None of the teachers had any major problems with the implementation of the lessons although some minor procedural concerns were raised. Nevertheless, they believed if the teachers were properly trained with cooperative learning techniques these minor things would not be a problem in the future:

… I believe if they are properly trained and if they have the proper attitude towards cooperative learning then yes it will change most of the time and will help students to learn in a meaningful way [POSTTI8].

Although all teachers’ reactions were positive about the implementation of cooperative learning in their classrooms and its effects on students’ learning outcomes, the idea of combining the traditional and cooperative learning was raised during the post-interviews by a teacher. The following quote reflects her idea of combining these two methods to teach economics:

I should say like a combination of conventional and cooperative learning will help a lot in understanding and improving students’

ability to go in depth into the subject ... in a way the conventional way of teaching off course may be a bit monotonous I don’t say no, but for the introduction of a topic yes it is very much required. But for seeing the practical of the concepts then definitely this cooperative learning will help a lot [POSTTI7].

Another teacher also had a similar idea of combining both methods in order to maintain the healthy teaching and learning environment:

… if we do it [cooperative learning] all the time most probably they will get bored as it happened with the traditional method so I think a combination of these two methods would be needed to maximise their interest in the subject [POSTTI8].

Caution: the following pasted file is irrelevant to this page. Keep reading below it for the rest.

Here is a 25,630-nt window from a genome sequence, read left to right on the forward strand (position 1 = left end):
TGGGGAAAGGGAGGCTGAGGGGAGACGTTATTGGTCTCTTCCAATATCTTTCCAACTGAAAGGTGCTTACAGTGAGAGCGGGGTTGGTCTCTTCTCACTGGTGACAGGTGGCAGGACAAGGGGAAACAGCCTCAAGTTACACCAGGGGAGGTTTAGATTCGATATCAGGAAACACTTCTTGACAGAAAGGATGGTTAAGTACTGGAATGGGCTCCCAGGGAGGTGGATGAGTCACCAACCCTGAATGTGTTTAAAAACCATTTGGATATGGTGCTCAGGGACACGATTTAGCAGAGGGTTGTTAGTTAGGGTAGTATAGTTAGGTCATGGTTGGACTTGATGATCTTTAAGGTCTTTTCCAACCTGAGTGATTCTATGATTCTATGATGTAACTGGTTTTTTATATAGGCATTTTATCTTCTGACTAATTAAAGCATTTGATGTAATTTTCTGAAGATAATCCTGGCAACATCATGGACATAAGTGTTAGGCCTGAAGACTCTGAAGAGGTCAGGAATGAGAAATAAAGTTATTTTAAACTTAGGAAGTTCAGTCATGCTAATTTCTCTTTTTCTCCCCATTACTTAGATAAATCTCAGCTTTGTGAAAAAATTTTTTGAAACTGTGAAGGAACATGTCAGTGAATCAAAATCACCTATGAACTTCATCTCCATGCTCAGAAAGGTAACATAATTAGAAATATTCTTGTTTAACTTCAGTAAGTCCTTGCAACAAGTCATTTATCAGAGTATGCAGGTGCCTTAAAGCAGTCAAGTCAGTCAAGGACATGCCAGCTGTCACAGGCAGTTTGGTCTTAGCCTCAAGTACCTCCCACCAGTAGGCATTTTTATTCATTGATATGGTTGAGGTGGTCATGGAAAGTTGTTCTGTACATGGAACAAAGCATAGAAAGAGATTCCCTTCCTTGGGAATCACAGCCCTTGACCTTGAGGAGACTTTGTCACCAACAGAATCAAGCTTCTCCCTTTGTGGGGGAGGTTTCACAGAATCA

5.5.2 Learning

Learning economics more meaningfully at lower secondary school level in the Maldives was one of the objectives of this study. It appeared that teachers and students reacted positively to the learning environments created through cooperative learning. All nine teachers agreed that cooperative learning would generate better learning environments for students to learn economics. They also believed that student learning would be more constructive under cooperative learning than the traditional method where students were expected to rote memorise. The following two comments exemplify all teachers’ perceptions of how cooperative learning creates better learning environments for students to learn economics more meaningfully:

Yes, I believe so because … it [cooperative learning] will make the lesson interesting and will create more positive learning environments for students [POSTTI8].

… see in the conventional learning we don’t know how far the slow learners and average learners have picked up, where as here there is far possibility that fast learners will be in the position to transfer the information what they have received and in a way you know, for example, though we teachers teach and students concentrate and listen, the extent of penetration will be more in their minds if one of their friends give the idea, so that’s what I feel as an advantage of the cooperative learning [POSTTI7].

Likewise, students who were interviewed after the intervention also agreed that cooperative learning would create better learning environments, more interesting lessons, make concepts easier to learn, and they would be able to learn more about what was happening in the topics. The following two comments represent eight out of the nine students:

I think cooperative learning has helped us to learn economics more easily. We discuss among us and we know we all have to understand

the activities so we all help each other. I think this is a great way of learning [POSTSI2].

Yes, the lesson on cooperative learning was very interesting. We were very much interested in doing the activities. Group discussion helped us to understand the lesson better because the students who did know were able to explain to those who didn't. The teacher was able to help all students better [POSTSI5].

On the other hand students who completed the post-student questionnaires were divided with regard to how they preferred to learn economics. Interestingly, the overwhelming majority of 90 out 96 students responded that their preferred method of learning economics was cooperative learning. Some of their reactions were: